H2Oi And The Stanced Movement Point To The Future Of Car Culture
Love it or hate it, this most ridiculed, least understood automotive sub-culture is arguably the most important.
Ever wonder how kids these days spend a weekend in Ocean City, Maryland? Prepare to be astounded or offended. The annual convergence that is H2Oi attracts thousands of "stanced" tuner cars every October and offers a clear look into one of the most ridiculed and least understood automotive sub-cultures.
To the uninitiated, stancing is an extreme form of car modifying that places all emphasis on aesthetics over performance—or even drivability. A properly stanced car is equipped with coilovers or air suspension slammed to its lowest height, massive wheels that fill in the fender well, and a lip kit to further exaggerate the low ride height.
To be clear, H2Oi is a VW/Audi car show and festival that is held at the Ft. Whaley Campground over a weekend. However, the number of enthusiasts that H2Oi attracted over the years has ballooned, and now, only a fraction of vehicles are actually there for the show – the rest just want to come to Ocean City and do hoodrat stuff with their friends.
Jalopnik's Raphael Orlove called H2Oi the most ticketed car show in America and he's probably correct. OCPD reportedly conducted 1,222 traffic stops and impounded almost 40 vehicles that particular week, the majority of which were due to car modifications to suspension ride height and tire camber that violate Maryland laws.
Videographer Chris Petruccio, who goes by "Krispy," has documented the mayhem going down at H2Oi every year since 2013. This weekend, Krispy shared a special extended cut of last year's shenanigans, simply titled the "H2Oi 2016 Official After Movie." At a feature length of nearly 50-minutes, it's a pretty overwhelming piece of video. But what better way to showcase this overwhelming event?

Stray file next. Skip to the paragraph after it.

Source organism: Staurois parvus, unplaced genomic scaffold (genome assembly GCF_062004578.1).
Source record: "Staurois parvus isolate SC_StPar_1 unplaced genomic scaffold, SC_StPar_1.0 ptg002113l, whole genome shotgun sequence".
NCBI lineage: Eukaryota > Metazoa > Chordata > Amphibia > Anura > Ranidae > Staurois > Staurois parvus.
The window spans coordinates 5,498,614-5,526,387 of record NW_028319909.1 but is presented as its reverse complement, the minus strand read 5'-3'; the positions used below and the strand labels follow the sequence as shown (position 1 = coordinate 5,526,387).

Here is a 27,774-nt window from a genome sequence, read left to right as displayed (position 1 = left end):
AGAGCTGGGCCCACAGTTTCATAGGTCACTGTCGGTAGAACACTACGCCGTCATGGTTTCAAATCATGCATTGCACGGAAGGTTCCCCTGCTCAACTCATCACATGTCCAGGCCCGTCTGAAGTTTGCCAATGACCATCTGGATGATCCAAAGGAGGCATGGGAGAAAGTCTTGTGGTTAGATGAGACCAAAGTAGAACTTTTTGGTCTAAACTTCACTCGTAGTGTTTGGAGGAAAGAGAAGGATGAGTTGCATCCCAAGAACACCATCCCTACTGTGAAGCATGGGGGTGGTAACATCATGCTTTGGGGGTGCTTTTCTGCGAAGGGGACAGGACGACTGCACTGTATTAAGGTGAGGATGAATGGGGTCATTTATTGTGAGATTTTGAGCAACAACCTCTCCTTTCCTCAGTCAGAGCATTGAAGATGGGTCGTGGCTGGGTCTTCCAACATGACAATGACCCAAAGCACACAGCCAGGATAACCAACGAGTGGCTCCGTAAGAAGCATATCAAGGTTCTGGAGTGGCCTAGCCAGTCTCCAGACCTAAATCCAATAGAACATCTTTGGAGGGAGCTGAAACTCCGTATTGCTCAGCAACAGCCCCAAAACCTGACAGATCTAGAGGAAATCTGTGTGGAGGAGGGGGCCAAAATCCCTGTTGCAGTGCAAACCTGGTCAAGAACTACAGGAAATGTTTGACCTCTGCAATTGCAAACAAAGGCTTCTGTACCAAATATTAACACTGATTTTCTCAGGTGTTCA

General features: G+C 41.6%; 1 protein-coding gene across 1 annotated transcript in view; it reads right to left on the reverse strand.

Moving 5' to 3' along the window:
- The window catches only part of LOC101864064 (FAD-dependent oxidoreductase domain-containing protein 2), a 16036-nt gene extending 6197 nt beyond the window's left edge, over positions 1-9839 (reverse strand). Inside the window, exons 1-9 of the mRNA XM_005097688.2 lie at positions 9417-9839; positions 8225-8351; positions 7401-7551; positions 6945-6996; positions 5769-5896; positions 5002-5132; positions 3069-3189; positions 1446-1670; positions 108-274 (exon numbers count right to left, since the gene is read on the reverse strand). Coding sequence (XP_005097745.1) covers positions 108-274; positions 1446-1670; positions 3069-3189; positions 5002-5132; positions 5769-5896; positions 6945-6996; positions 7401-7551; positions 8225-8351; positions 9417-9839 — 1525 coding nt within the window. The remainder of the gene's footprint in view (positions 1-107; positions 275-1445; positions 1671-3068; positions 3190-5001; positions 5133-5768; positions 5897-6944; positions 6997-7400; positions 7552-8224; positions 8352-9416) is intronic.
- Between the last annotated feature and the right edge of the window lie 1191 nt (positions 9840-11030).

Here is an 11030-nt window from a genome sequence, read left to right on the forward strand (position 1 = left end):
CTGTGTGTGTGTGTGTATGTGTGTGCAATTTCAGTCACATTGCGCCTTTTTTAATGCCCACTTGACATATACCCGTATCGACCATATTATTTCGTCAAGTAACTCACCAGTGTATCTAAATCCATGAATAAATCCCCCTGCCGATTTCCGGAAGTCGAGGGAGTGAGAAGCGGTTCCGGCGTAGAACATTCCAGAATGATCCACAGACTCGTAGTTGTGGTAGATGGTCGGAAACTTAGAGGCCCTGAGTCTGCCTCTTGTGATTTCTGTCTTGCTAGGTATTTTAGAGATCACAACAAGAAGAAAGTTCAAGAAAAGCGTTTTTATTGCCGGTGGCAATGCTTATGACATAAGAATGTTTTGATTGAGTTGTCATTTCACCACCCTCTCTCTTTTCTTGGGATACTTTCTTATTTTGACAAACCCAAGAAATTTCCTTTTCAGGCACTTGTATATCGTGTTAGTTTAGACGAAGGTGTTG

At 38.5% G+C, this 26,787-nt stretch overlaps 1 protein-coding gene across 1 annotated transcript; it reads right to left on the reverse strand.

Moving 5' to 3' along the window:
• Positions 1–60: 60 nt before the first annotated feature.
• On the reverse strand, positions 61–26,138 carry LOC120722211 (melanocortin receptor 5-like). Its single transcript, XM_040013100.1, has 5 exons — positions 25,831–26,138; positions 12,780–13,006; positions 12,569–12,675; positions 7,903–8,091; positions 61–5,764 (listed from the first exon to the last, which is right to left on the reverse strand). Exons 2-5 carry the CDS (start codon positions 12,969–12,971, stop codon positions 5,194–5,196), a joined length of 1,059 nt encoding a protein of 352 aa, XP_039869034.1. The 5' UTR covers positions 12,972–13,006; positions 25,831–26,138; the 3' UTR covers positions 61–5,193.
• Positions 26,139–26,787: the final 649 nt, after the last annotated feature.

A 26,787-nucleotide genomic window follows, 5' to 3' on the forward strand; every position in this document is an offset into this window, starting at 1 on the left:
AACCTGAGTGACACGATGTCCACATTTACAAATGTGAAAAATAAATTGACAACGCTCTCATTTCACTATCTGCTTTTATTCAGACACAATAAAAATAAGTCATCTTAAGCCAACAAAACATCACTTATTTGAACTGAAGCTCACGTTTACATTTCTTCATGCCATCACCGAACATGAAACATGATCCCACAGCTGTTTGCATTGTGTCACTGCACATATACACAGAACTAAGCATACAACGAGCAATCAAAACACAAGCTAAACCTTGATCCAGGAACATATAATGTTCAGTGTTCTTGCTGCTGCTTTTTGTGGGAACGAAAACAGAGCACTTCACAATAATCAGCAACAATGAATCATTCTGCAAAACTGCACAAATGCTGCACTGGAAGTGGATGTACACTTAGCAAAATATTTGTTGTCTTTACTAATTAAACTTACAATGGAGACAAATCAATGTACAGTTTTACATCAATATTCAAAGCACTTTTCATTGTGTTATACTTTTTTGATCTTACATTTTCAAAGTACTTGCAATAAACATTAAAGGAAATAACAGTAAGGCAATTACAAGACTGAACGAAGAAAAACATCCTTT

The video begins with a slammed Lexus IS300 that needs a push start to get going from a gas station. One look at that illogical wheel fitment, obnoxious body kit and general lack of roadworthiness will turn most readers away before the video even reaches the 2-minute mark. And if you suspect the Lexus isn't the only car in the video rocking that stupid stance fitment, you'd be right. Later footage captured under torrential rain further demonstrate how ridiculous these cars really are (A rally-legend like the Evo X gets stanced, only to spin around in a puddle of water).
However, if you give this video a chance, you'll also see a lot of kids that just want to enjoy a weekend with friends that share a mutual passion for a car culture that no one else "gets." And that's what young car culture has always been about. Like it or not, the future of car culture is molded by the rebellion and creativity of the youth. And like anything else, it's better to recognize and understand it than to stubbornly oppose and deny its existence.
On that note, check out Krispy Media's H2Oi coverage below: